The Age of Petroleum began with sudden and dramatic power on August 27, 1859, when the first commercial oil well was completed near Titusville, Pennsylvania. The story of oil and of the industrial and social transformations it brought about in the century following the Titusville discovery is a rewarding one in itself. But J. Stanley Clark has provided extra insight into this great development by tracing also the course of production techniques from rank waste to conservation.
Here is a story of the quick grab for mineral riches; of unpredictable results in times when geology had as yet few or no applications; of wild-flowing wells and insufficient storage and pipeline facilities; of consolidations and mergers and small and large facilities; of attempts, fumbling at first, precise and effective later, to exploit the hugh subterranean storehouse of oil and natural gas. In short, it is the record of the greatest bonanza of them all.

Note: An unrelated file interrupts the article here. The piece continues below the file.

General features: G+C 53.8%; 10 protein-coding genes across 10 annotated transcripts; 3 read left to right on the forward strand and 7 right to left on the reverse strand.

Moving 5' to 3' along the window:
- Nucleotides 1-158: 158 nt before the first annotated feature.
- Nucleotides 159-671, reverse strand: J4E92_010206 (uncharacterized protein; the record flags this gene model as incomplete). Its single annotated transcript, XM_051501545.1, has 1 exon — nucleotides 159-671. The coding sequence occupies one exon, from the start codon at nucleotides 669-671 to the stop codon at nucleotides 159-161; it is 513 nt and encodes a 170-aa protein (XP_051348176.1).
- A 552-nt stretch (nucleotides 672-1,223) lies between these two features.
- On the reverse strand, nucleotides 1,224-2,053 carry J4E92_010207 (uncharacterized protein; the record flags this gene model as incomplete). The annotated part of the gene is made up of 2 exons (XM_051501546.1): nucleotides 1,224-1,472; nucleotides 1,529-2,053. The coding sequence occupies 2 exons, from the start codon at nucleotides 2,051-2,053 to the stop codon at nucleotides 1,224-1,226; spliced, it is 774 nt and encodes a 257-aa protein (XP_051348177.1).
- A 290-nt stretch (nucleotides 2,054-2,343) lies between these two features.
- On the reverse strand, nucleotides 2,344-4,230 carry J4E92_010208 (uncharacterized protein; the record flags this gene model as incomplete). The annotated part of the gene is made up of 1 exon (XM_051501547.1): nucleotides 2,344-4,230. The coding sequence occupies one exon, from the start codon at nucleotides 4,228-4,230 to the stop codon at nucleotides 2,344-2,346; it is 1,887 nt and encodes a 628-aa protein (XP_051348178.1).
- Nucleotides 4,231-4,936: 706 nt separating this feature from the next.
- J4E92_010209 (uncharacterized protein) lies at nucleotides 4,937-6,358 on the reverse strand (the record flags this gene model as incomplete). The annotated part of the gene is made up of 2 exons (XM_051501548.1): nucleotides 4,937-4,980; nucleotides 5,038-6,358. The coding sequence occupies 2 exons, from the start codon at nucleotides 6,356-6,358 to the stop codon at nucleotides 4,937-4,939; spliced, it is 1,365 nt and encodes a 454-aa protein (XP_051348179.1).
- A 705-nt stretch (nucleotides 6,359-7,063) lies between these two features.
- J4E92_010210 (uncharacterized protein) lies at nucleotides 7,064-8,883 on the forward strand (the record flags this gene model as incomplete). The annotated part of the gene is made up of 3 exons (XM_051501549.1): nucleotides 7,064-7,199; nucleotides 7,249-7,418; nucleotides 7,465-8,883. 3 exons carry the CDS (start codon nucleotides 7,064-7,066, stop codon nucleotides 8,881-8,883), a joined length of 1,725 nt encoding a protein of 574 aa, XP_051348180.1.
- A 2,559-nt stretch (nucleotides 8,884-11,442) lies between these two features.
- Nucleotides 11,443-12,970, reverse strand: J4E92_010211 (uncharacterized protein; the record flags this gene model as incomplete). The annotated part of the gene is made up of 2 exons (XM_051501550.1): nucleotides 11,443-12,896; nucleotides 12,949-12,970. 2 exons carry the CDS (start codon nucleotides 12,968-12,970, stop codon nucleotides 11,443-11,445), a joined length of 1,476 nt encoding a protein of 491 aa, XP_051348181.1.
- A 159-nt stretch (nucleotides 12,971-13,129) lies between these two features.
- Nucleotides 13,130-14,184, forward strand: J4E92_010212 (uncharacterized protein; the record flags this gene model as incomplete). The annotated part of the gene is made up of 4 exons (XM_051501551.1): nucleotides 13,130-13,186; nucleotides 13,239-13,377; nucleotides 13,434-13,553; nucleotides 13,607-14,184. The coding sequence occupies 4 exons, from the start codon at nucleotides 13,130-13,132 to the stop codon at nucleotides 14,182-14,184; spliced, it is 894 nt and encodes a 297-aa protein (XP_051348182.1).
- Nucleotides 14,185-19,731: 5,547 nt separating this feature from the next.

For a country grown accustomed to high-speed individual transportation, Mr. Clark’s reconstruction of certain events will seem almost incredible. As late as 1920, the oil industry and its twin, the automobile industry, literally had no place to go. Public roads were deplorably inadequate—so much so that oil-field trucks had to give way to mules in moving equipment to well locations.
But the slow triumph of road construction and the fast accelerating development of other fields have given the country what it may keep as long as it has access to a well-managed petroleum resource, at home and abroad.
|Publisher:||University of Oklahoma Press|
|Product dimensions:||5.50(w) x 8.40(h) x 0.90(d)|
About the Author
J. Stanley Clark was a civilian employee of Tinker Air Force Base, Oklahoma City, and an independent historian with an interest in industrial history. He held the Ph.D. from the University of Wisconsin.